During this excruciating scene, Prince didn’t make eye contact. He was almost trembling. He was very small, except for his eyes, which were as huge, dark and soft as a deer’s. He fled after five minutes. I’ve often thought about that scrum, and regretted it. But today I’m realizing the courage, the determination, the confidence it took for Prince to get onstage at a rock club, wearing the banana-hammock and the thigh-highs and the trench coat before an audience of smug white people who thought they had seen it all. Fuck, that show was a glorious awakening!

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White, black, Puerto Rican, everybody just a-freakin’ …

A year later, I saw Prince at the Orpheum Theater in Boston on the Controversy tour. My sister and I were in the first row. It was a more racially-diverse crowd, which in Boston in 1982 meant black and white people, together. This was something that would have been rare, and actually dangerous, only a few years before, given Boston’s terrible display of racist animosity that accompanied the desegregation of the public schools in the 1970s. But Prince’s music had been heavily played on the rock station WBCN since 1981’s Dirty Mind came out. Other FM rock formatted stations around the country wouldn’t touch Prince, but somehow, this city that was so recently torn apart along racial lines, had embraced him. Prince had brought us together.

I remember a few things about that show very clearly. Prince climbing onto a speaker cabinet to aim a guitar solo at the balcony, which was visibly shaking. Teasing us in the front row, coyly unzipping his pants. And this moment, which opens my review for What’s New:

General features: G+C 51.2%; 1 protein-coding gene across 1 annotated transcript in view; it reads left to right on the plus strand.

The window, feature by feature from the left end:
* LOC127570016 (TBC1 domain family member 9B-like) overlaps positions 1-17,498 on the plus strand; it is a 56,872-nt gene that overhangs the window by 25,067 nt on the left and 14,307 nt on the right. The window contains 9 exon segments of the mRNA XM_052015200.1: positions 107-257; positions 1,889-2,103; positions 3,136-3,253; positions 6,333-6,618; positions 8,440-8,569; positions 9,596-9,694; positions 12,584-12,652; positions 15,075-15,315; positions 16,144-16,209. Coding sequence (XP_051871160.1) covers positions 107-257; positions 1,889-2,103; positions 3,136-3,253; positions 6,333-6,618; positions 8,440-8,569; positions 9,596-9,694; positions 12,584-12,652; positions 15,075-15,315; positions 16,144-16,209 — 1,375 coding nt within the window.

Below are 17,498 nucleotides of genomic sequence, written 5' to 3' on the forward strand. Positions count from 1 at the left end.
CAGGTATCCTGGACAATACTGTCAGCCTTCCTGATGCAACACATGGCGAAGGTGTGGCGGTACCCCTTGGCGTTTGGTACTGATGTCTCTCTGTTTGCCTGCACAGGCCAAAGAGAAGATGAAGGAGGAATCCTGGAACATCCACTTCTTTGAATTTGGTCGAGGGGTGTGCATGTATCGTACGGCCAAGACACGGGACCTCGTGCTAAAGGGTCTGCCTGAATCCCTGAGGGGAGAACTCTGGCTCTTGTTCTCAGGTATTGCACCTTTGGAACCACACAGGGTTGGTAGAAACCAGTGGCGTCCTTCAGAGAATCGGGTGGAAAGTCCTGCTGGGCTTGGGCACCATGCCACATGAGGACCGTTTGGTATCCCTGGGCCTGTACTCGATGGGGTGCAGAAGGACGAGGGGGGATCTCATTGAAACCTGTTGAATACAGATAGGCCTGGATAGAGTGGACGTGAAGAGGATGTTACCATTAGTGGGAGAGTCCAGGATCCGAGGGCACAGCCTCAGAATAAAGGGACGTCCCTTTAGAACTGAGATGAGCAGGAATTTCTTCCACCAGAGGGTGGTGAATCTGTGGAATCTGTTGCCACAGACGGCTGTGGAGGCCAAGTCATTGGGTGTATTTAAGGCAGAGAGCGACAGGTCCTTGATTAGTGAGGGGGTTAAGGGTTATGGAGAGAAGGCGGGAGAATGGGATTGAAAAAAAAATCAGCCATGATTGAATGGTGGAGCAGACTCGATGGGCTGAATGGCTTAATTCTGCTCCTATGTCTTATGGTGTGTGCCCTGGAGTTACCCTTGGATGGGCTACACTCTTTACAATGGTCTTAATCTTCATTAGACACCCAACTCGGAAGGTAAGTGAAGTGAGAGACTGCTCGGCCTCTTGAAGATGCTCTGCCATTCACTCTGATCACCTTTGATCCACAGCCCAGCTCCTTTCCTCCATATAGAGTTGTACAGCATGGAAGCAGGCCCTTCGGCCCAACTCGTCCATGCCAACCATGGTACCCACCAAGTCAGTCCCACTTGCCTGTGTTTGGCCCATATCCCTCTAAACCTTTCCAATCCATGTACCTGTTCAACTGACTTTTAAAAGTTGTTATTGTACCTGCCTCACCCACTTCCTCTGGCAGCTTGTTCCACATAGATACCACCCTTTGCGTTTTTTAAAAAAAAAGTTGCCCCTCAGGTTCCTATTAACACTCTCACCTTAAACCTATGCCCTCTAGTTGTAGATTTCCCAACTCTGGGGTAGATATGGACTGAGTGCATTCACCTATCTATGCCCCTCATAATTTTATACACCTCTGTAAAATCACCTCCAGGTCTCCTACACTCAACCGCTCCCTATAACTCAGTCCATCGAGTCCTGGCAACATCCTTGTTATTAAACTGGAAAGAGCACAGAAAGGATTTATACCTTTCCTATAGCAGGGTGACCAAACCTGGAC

The young black woman fought her way down the center aisle and she’d almost reached the stage when a burly bouncer grabbed her and tried to hold her back. “Prince!,” the woman shouted, holding an outstretched arm stageward where the object of her desire was sinuously bumping and grinding to “Do Me Baby.” Prince looked down at the woman — he touched her hand for maybe a fraction  of a second. “Oh my God!,” screamed the woman, just before she passed out in the arms of the bewildered bouncer.

I was not yet sufficiently enlightened to stop using race as an adjective. And, come to think of it, I’m pretty sure now that the woman was a plant, a part of the old James Brown-at-the-Apollo vibe Prince was putting out that night. This was a wild show, the prototype of tours to come, full of phallocentric sexual play, with a big, tight band of musicians of mixed gender and race, following their bandleader’s whims and direction. In the center of it all, Prince executed spins and splits and struck Christlike poses. I still didn’t understand this strange melding of sex and religion, though the music told me it had something to do with ecstasy.

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I only want to see you bathing in the purple rain …